If corporations are, then our lakes and rivers certainly are.
 

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The previous thread was removed because of politics... Don't be that guy who makes this political.

A large farm outfit has already filed suit challenging this.
 

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Whatever you do, don't pee over the side of the boat.
 

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Well if there's one political thing I may point out here, this shows how a voter turnout of only 9% allows a motivated few to get the results they want, when the opposition doesn't get out and vote.

Maybe the opposition thought this was crazy and maybe they were right, but ignoring something does not make it go away.
 

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There were only 2 items on the ballot. The group that got this on the ballot tried multiple times before succeeding. I'm sure they chose Toledo precisely because of voter apathy.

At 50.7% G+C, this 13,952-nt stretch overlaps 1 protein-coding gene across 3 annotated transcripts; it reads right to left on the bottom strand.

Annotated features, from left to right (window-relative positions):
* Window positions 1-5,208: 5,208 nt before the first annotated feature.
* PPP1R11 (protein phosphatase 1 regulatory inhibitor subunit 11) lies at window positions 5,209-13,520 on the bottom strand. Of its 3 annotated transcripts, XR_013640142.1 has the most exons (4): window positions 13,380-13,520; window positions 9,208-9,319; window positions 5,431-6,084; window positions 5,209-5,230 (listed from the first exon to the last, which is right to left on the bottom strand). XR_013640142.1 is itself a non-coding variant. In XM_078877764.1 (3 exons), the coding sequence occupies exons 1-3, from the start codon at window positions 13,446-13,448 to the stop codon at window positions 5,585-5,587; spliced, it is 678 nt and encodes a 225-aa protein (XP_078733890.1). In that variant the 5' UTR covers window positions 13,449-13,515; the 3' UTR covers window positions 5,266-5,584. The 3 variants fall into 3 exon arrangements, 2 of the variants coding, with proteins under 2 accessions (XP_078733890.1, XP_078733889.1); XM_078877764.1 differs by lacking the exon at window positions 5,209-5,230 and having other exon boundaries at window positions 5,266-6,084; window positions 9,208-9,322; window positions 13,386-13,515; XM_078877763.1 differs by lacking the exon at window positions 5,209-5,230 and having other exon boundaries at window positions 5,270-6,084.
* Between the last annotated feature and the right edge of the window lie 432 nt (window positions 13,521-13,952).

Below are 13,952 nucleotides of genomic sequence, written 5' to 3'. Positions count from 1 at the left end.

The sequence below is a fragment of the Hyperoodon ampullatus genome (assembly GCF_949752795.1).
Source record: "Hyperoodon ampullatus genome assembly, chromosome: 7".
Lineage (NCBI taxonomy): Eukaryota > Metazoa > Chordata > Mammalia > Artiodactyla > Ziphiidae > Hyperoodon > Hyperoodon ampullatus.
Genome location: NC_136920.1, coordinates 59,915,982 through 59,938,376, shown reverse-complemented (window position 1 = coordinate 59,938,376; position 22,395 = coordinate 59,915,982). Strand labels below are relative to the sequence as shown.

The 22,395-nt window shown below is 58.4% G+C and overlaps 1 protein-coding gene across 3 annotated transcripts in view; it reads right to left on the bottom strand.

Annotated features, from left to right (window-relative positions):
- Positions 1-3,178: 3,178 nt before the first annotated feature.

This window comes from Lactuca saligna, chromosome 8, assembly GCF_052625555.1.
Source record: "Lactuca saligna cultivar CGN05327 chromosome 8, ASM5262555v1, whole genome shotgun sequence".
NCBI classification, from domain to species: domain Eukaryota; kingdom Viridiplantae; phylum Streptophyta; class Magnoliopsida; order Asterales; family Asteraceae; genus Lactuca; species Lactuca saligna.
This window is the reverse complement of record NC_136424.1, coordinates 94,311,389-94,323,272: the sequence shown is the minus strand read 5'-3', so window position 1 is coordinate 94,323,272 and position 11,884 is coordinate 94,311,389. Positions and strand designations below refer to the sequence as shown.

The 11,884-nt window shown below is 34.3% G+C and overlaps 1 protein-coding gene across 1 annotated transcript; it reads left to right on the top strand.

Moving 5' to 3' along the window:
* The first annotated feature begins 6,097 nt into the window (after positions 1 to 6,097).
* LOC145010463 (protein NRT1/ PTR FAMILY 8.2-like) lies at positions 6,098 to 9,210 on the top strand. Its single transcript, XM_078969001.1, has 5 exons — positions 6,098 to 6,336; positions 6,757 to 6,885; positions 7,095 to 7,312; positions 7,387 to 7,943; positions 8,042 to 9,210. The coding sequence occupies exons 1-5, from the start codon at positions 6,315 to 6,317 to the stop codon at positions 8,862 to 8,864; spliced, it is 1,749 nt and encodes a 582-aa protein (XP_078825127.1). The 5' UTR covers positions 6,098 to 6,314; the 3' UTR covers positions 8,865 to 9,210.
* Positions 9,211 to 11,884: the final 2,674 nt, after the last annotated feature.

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The previous thread was removed because of politics... Don't be that guy who makes this political.

A large farm outfit has already filed suit challenging this.
Uh,, the issue is a political one. Very political.
Much like another worldwide issue we all know about.
 

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(I'm the OP) This reminds me of the Supreme Court decision Citizens' United which holds that corporations are persons so they have unlimited free speech.
If corporations are, then our lakes and rivers certainly are.
SIGH! Corporations are "groups" of persons, so they can be defined as persons. Lakes and rivers are NOT persons, even in the most gigantic stretch of the imagination!
 
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SIGH! Corporations are "groups" of persons, so they can be defined as persons. Lakes and rivers are NOT persons, even in the most gigantic stretch of the imagination!
OK, then when a corporation commits a serious crime,, which of those "groups of persons" goes to jail? None of them do because a corporation is not a person and actually only exists on paper.
A lake or river on the other hand is arguably a living entity that can be physically effected.